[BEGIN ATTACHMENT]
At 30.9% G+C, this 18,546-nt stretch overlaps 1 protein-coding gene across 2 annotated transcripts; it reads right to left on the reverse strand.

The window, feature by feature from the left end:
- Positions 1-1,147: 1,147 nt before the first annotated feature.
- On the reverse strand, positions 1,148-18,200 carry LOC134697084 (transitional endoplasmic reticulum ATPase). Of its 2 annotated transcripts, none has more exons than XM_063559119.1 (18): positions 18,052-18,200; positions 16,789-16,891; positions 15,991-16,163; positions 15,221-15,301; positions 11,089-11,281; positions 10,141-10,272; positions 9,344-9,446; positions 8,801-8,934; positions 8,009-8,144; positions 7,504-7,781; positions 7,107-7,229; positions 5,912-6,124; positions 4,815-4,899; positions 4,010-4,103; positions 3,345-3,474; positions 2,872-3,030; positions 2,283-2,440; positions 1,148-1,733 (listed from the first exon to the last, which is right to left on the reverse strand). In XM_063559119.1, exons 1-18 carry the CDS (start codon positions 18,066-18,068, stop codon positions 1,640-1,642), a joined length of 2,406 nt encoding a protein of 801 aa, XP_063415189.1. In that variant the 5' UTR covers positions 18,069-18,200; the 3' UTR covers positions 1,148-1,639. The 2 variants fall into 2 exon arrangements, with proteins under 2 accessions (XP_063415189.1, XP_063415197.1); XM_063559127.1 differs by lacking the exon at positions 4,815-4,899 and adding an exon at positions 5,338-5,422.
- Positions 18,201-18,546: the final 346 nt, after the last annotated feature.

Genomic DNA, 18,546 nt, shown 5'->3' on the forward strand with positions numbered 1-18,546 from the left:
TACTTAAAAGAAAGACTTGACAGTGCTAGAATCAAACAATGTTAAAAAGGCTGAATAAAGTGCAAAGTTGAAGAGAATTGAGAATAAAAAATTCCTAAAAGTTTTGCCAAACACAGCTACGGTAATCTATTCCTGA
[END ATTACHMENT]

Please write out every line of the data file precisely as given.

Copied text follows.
At 30.9% G+C, this 18,546-nt stretch overlaps 1 protein-coding gene across 2 annotated transcripts; it reads right to left on the reverse strand.

The window, feature by feature from the left end:
- Positions 1-1,147: 1,147 nt before the first annotated feature.
- On the reverse strand, positions 1,148-18,200 carry LOC134697084 (transitional endoplasmic reticulum ATPase). Of its 2 annotated transcripts, none has more exons than XM_063559119.1 (18): positions 18,052-18,200; positions 16,789-16,891; positions 15,991-16,163; positions 15,221-15,301; positions 11,089-11,281; positions 10,141-10,272; positions 9,344-9,446; positions 8,801-8,934; positions 8,009-8,144; positions 7,504-7,781; positions 7,107-7,229; positions 5,912-6,124; positions 4,815-4,899; positions 4,010-4,103; positions 3,345-3,474; positions 2,872-3,030; positions 2,283-2,440; positions 1,148-1,733 (listed from the first exon to the last, which is right to left on the reverse strand). In XM_063559119.1, exons 1-18 carry the CDS (start codon positions 18,066-18,068, stop codon positions 1,640-1,642), a joined length of 2,406 nt encoding a protein of 801 aa, XP_063415189.1. In that variant the 5' UTR covers positions 18,069-18,200; the 3' UTR covers positions 1,148-1,639. The 2 variants fall into 2 exon arrangements, with proteins under 2 accessions (XP_063415189.1, XP_063415197.1); XM_063559127.1 differs by lacking the exon at positions 4,815-4,899 and adding an exon at positions 5,338-5,422.
- Positions 18,201-18,546: the final 346 nt, after the last annotated feature.

Genomic DNA, 18,546 nt, shown 5'->3' on the forward strand with positions numbered 1-18,546 from the left:
TACTTAAAAGAAAGACTTGACAGTGCTAGAATCAAACAATGTTAAAAAGGCTGAATAAAGTGCAAAGTTGAAGAGAATTGAGAATAAAAAATTCCTAAAAGTTTTGCCAAACACAGCTACGGTAATCTATTCCTGA